“These were the questions I’d held like stones all through the winter and spring, as I prepared to hike the Pacific Crest Trail. The ones I’d wept over and wailed over, excavated in excruciating detail in my journal. I’d planned to put them all to rest while hiking the PCT. I’d imagined endless meditations upon sunsets or while staring out across pristine mountain lakes. I’d thought I’d weep tears of cathartic sorrow and restorative joy each day of my journey. Instead, I only moaned, and not because my heart ached. It was because my feet did and my back did and so did the still-open wounds all around my hips. And also, during that second week on the trail—when spring was on the very cusp of turning officially to summer—because I was so hot I thought my head would explode.”

I took a new journal with me on the Camino intending to write everyday my thoughts about how I had got to that point in my life. I ended up writing very little and spent more time with other pilgrims.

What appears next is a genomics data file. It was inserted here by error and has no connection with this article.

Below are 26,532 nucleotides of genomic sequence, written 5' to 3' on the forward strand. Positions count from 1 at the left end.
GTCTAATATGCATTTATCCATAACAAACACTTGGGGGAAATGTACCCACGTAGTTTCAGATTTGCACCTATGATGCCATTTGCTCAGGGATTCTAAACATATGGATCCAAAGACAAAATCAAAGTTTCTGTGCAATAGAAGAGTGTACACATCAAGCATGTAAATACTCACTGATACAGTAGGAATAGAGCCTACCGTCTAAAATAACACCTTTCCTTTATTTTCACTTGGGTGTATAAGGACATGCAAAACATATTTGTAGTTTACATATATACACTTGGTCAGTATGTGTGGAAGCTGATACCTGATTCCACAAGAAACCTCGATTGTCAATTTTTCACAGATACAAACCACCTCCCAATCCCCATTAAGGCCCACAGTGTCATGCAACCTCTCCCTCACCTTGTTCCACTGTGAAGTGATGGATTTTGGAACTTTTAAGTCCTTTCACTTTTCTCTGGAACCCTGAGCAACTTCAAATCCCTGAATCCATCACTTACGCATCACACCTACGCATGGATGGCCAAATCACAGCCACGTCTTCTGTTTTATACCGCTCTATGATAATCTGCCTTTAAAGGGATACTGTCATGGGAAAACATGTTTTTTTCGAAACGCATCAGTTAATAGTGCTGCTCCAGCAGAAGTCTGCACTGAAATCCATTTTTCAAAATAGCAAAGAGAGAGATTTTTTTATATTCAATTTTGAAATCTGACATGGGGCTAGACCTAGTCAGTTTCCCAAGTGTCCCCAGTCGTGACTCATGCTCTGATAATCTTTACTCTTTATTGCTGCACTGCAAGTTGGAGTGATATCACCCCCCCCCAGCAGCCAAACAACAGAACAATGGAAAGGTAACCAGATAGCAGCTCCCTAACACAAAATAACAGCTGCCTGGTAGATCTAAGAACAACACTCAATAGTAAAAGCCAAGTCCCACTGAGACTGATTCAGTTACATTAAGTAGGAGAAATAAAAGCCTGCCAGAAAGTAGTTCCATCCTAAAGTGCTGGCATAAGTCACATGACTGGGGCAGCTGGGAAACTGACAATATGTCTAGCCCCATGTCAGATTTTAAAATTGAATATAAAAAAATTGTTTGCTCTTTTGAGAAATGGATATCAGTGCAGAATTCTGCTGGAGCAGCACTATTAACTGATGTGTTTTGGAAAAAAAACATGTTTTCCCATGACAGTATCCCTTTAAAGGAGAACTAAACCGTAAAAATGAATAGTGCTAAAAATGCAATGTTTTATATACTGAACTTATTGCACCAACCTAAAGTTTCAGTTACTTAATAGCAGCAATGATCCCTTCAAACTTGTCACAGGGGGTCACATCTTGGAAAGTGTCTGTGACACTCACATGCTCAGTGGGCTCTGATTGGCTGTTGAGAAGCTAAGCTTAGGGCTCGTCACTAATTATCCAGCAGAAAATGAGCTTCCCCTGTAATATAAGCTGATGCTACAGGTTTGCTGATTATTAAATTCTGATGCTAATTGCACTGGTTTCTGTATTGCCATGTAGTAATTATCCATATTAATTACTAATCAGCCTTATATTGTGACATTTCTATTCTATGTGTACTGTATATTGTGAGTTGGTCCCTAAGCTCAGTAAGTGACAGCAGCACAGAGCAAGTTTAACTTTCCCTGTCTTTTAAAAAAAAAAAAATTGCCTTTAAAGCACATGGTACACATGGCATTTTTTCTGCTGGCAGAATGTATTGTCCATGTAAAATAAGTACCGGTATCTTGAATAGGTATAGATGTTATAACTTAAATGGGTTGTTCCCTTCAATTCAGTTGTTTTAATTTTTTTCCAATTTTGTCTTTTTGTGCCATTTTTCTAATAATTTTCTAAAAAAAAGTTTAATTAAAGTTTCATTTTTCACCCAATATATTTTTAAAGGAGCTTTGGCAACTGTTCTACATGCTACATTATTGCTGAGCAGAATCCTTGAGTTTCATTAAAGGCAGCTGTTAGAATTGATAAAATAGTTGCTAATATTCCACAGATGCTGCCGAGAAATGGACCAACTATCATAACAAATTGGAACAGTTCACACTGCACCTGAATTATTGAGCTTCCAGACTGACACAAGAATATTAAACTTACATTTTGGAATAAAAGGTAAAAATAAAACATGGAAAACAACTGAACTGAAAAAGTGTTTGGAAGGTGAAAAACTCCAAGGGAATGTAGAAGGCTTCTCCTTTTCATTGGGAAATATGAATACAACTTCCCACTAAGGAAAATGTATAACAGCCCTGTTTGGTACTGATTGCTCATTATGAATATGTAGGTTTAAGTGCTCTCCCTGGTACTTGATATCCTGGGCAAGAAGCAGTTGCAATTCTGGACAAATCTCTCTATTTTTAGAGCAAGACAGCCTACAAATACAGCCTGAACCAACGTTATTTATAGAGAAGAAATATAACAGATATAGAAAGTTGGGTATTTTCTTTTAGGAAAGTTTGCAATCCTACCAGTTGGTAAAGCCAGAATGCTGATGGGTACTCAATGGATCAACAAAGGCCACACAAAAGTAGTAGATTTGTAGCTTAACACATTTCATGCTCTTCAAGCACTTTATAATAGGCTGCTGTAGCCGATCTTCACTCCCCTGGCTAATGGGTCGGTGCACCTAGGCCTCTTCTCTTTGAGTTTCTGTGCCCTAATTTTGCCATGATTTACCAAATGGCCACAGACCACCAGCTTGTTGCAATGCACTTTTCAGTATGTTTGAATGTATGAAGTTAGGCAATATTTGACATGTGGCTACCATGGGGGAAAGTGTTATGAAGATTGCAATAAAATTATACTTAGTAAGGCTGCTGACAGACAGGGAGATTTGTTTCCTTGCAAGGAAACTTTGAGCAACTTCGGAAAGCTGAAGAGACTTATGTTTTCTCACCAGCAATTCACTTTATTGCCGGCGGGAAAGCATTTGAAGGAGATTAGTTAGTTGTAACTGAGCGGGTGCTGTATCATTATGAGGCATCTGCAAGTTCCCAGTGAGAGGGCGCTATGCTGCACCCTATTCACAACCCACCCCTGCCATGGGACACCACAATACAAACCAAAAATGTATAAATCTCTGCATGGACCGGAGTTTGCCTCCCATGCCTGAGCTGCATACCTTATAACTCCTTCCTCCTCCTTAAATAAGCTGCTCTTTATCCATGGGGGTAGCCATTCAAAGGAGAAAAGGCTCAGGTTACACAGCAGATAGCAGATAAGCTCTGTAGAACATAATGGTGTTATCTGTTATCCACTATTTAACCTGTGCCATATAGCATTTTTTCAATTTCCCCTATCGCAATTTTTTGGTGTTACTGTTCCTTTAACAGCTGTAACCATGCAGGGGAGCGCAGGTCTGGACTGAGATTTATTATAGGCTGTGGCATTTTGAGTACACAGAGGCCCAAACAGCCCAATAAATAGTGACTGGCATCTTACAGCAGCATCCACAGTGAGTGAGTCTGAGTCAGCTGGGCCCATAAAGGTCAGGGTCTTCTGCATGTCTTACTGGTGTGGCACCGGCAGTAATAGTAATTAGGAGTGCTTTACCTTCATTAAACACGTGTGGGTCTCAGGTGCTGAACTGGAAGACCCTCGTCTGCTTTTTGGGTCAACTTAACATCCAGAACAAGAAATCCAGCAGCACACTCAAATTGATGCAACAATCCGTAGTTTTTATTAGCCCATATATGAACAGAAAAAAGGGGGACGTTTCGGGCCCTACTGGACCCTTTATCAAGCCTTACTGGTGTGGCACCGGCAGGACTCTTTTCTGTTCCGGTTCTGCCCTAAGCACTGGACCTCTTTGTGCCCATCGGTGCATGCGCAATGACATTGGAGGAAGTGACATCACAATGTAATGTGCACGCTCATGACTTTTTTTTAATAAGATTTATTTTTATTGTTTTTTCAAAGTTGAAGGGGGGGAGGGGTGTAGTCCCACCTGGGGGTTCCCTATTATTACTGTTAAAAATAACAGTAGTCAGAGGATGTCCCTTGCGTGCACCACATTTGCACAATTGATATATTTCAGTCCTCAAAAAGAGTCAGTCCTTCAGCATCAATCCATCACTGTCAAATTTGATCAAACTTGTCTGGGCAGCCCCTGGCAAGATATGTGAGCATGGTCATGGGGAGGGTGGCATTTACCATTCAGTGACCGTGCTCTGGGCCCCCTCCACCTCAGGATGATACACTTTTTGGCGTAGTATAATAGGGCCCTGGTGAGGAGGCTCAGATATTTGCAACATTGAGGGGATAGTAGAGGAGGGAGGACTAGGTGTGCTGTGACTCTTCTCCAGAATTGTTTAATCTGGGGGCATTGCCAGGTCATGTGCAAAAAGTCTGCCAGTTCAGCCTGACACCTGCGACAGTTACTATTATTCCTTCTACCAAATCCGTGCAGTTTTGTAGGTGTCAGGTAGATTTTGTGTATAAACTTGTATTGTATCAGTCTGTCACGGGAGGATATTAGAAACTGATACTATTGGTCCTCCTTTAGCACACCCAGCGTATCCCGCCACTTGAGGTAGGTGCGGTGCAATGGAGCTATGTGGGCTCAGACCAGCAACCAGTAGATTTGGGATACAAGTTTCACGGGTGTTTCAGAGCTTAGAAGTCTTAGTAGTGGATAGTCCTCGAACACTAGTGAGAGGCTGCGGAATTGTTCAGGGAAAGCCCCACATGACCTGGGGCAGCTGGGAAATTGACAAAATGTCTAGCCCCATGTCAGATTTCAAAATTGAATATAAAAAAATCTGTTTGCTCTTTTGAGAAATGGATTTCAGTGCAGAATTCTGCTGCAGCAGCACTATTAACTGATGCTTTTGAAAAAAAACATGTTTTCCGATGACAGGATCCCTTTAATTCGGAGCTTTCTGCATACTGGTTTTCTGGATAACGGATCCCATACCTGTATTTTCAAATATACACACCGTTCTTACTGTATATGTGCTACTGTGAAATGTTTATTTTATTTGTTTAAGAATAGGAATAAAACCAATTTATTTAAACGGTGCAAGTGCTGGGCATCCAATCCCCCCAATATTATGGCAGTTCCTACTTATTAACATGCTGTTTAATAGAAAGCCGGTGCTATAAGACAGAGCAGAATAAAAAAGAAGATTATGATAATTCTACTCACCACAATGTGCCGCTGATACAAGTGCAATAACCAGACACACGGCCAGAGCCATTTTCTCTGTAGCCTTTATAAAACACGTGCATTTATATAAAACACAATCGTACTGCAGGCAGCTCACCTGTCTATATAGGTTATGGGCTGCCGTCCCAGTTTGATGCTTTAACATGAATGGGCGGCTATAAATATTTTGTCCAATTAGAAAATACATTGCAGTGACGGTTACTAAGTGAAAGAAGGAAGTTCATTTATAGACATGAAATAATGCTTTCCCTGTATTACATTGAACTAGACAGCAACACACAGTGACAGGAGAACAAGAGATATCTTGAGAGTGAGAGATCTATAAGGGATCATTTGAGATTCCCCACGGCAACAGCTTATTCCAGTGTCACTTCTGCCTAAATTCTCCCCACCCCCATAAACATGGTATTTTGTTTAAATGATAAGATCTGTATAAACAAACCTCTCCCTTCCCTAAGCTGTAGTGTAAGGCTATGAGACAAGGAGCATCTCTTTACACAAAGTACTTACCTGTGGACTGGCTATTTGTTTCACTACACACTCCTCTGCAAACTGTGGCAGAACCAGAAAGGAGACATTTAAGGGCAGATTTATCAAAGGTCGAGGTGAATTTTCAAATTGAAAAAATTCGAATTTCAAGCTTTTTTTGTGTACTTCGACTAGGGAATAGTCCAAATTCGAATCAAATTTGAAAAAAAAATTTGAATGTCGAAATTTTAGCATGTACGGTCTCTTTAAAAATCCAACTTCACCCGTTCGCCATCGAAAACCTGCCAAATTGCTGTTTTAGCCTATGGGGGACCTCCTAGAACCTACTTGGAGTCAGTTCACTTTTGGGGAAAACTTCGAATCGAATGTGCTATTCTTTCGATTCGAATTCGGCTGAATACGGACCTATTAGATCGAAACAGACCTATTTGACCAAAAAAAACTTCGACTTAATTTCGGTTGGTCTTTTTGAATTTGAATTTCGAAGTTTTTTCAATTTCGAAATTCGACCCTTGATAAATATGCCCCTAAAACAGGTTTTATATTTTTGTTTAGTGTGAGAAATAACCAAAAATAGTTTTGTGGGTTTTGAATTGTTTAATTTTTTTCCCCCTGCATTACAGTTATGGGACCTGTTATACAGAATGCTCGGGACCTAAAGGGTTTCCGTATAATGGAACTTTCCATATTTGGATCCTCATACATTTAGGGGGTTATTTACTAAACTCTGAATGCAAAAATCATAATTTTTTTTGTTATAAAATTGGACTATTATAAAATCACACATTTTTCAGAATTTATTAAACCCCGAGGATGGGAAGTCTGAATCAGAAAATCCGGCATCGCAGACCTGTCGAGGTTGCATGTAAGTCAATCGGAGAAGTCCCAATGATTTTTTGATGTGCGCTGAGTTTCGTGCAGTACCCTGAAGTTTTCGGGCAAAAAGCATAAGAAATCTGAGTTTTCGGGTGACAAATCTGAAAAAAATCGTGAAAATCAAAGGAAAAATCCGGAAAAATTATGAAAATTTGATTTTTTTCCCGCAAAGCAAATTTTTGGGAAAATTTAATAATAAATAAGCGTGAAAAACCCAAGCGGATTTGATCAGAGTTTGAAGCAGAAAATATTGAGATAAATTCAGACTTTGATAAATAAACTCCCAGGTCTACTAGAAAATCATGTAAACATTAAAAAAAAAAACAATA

“I stopped in my tracks when that thought came into my mind, that hiking the PCT was the hardest thing I’d ever done. Immediately, I amended the thought. Watching my mother die and having to live without her, that was the hardest thing I’d ever done. Leaving Paul and destroying our marriage and life as I knew it for the simple and inexplicable reason that I felt I had to—that had been hard as well. But hiking the PCT was hard in a different way. In a way that made the other hardest things the tiniest bit less hard. It was strange but true. And perhaps I’d known it in some way from the very beginning. Perhaps the impulse to purchase the PCT guidebook months before had been a primal grab for a cure, for the thread of my life that had been severed.”